Initialization and Resource Management

Since a lot of our resource management issues are made simpler by using smart pointers to MSXML's DOM interfaces, we really need to pay attention to only a few things.

  • CoInitialize(NULL), returns HRESULT : In every program that uses a COM component the COM library must be initialized using this call. By convention and following the sample code from Microsoft and other authors, I call this early in the main line of the main routine. Values other than NULL can be specified if you are, for example, working with a multi threaded application.

  • CoUninitialize(), returns void : This closes the COM library. Every CoInitialize call should be matched with a CoUninitialize call. Again, by convention and following the sample code from Microsoft and other authors, I call this in the main line of the main routine right before the return.

  • CreateInstance(SBCS clsidString), returns HRESULT : This creates a COM object. In our use of MSXML we create an object that represents a DOM document. In (almost) all our code the clsidString we use is the value returned by the uuidof keyword for DOMDocument40. CreateInstance is a method of the smart pointer class for the IXMLDOMDocument interface. There is a corresponding CoCreateInstance call for dumb pointers if you are using them.

  • Release(), returns void : This releases a COM interface. We will usually let smart pointers handle this, but in rare cases we may use it directly so we can reuse a pointer.

CAUTION Make Sure to Release Resources and Close Down Cleanly!

Until I figured out what was happening, I consistently got an unhandled exception with an access violation at 0xC0000005 in, of all places, the return statement in my main routine. This started happening when, like a good doobie, I put in the CoUninitialize call to close down the COM library. The exception finally went away after I called the Release methods on all my IXMLDOMMumblePtr objects. I finally made things simpler by just declaring the IXMLDOMMumblePtr objects in the try block instead of my usual place at the beginning of the routine. Exiting the try block made them go out of scope, called their destructors, and cleaned things up for me without having to invoke Release.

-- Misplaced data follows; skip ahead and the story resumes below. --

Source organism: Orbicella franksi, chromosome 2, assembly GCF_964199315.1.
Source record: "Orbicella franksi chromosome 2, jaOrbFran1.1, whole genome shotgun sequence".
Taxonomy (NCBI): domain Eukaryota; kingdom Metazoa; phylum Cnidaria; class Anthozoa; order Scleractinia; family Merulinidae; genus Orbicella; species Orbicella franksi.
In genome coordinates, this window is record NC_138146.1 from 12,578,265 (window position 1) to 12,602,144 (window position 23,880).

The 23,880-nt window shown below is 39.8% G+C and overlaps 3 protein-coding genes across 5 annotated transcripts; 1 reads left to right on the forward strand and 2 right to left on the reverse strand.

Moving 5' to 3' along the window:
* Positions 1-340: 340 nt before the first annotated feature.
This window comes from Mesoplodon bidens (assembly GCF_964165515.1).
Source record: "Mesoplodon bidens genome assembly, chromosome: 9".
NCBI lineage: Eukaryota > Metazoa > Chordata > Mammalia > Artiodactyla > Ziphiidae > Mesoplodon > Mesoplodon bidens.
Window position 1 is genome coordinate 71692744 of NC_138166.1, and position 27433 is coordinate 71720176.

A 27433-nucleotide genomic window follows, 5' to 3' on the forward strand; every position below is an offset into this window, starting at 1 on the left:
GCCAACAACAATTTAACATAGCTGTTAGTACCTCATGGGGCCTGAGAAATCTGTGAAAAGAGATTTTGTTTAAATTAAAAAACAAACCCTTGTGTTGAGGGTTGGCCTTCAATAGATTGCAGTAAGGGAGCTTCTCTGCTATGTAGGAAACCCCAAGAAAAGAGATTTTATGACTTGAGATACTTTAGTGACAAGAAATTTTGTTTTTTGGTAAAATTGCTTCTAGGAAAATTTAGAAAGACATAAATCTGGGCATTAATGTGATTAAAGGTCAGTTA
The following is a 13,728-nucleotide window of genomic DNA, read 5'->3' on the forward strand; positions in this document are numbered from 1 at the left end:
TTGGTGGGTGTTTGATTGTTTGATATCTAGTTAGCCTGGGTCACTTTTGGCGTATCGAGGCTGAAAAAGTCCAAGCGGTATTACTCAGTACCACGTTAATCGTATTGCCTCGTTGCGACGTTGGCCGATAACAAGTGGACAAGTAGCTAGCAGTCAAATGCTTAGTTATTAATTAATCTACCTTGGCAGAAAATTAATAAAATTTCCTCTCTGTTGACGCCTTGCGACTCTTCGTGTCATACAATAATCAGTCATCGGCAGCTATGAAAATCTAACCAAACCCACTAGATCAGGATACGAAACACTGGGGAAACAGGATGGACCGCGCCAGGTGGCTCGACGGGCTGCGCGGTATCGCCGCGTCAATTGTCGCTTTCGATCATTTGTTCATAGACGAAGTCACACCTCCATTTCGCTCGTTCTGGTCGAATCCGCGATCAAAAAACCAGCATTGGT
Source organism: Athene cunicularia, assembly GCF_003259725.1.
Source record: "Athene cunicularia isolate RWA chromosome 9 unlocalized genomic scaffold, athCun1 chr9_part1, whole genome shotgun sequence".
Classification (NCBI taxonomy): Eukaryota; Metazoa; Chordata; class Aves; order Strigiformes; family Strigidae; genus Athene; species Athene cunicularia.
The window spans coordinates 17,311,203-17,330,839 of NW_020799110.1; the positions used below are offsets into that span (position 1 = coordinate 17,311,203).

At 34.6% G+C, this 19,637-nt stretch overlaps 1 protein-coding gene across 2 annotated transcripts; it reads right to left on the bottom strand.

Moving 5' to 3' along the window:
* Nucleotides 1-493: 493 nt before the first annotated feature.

Commenting out the CoUninitialize call also made the exception go away. However, I'm a bit dubious and too cautious to rely solely on the C++ return statement and program termination to properly clean up everything. I've seen enough weirdness and instability in the various Windows operating systems to want to avoid risking the introduction of any more such problems. In addition, if you are using MSXML in only one routine of a complex application that will keep running when you're finished with XML, you really want to clean up properly.

CAUTION Call the Correct Release Method!

If you're going to call a Release method, make sure you call the right one. This is another bit of COM complexity. As noted earlier, our smart pointers can be used like regular C++ pointers, but they aren't simple pointers at all. Although they point to DOM objects, they are themselves objects with properties and methods. Adding to the confusion is that both the pointer and the pointee have Release methods. You want to call the Release method in the Ptr object and not the one in the thing it points to. For example, call spDocInput.Release() instead of spDocInput->Release(). Doing the former will work. Doing the latter may result in an unhandled exception at program termination. You can identify these by a report of an access violation at an address other than 0xC0000005 when you return in your main routine.

Using XML with Legacy Business Applications
Using XML with Legacy Business Applications
ISBN: 0321154940
EAN: 2147483647
Year: 2003
Pages: 181

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